Business Unity SA (Busa), which represents private companies and professional bodies, has had a “cordial and constructive” first meeting with the health department to discuss its plans for universal health coverage, it says.

The government is driving the biggest health reforms since the end of apartheid, aimed at achieving universal health coverage, which it calls National Health Insurance (NHI).

The policy promises to provide patients with care that is free at the point of delivery, and its first piece of enabling legislation was tabled in parliament on August 8 in a bill that triggered such negative investor sentiment that it wiped R14bn off the value of top health stocks within three days.

The bill proposes setting up a central NHI fund that will purchase services from accredited public and private sector providers, and creates uncertainty about the future role of medical schemes and administrators.

Busa announced in September that it planned to set up a formal mechanism for engaging with the government on NHI and other issues affecting the sector detailed in the Presidential Health Compact signed in July.

Busa has previously indicated that its concerns about NHI extended beyond investor sentiment as its members are directly and indirectly affected by any changes to the health system. Employers play a large role in their workers’ access to health care, as many of them subsidise their medical scheme contributions, or provide health services directly. And productivity is affected by the health of their workforce, whether it depends on public or private health-care providers.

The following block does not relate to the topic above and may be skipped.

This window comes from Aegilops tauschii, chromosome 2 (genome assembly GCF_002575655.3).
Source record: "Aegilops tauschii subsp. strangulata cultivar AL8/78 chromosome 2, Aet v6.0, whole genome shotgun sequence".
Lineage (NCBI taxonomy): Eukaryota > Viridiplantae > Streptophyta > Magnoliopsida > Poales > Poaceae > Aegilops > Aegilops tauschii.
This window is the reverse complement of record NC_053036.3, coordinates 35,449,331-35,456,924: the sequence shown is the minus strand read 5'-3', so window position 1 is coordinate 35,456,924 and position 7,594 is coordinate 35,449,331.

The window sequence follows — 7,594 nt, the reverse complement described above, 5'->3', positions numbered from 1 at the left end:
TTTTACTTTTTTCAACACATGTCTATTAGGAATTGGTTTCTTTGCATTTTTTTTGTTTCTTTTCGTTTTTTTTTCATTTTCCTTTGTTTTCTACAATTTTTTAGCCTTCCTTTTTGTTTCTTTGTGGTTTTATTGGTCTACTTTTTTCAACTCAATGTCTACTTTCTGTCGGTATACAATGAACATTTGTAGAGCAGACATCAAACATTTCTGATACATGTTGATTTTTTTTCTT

A “six-a-side” structure has been agreed upon, and met for the first time on Thursday.

Neither Busa nor the health department would comment on what was discussed at the meeting.

“Both parties have agreed that as this process is related to health-care issues in general, in line with the compact, we would only release details to the media at the point where we have worked through issues and have mutual understanding or agreement on these,” said Busa board member Stavros Nicolaou, who is also head of strategic trade at local pharmaceutical manufacturer Aspen Pharmacare.

The Busa delegation includes Discovery Health CEO Jonathan Broomberg, Netcare head of strategy Melanie da Costa, Stephen Smith from the Association for Savings and Investment SA, the SA Private Practitioner’s Forum CEO Chris Archer, and Discovery executive director Ayanda Ntsaluba.

The health department’s team includes its deputy director-general for NHI Anban Pillay, NHI adviser Aquina Thulare, NHI consultant Nicholas Crisp, health minister Zweli Mkhize’s legal adviser Naheem Raheman, University of Cape Town professor John Ataguba and health economist Di McIntyre.


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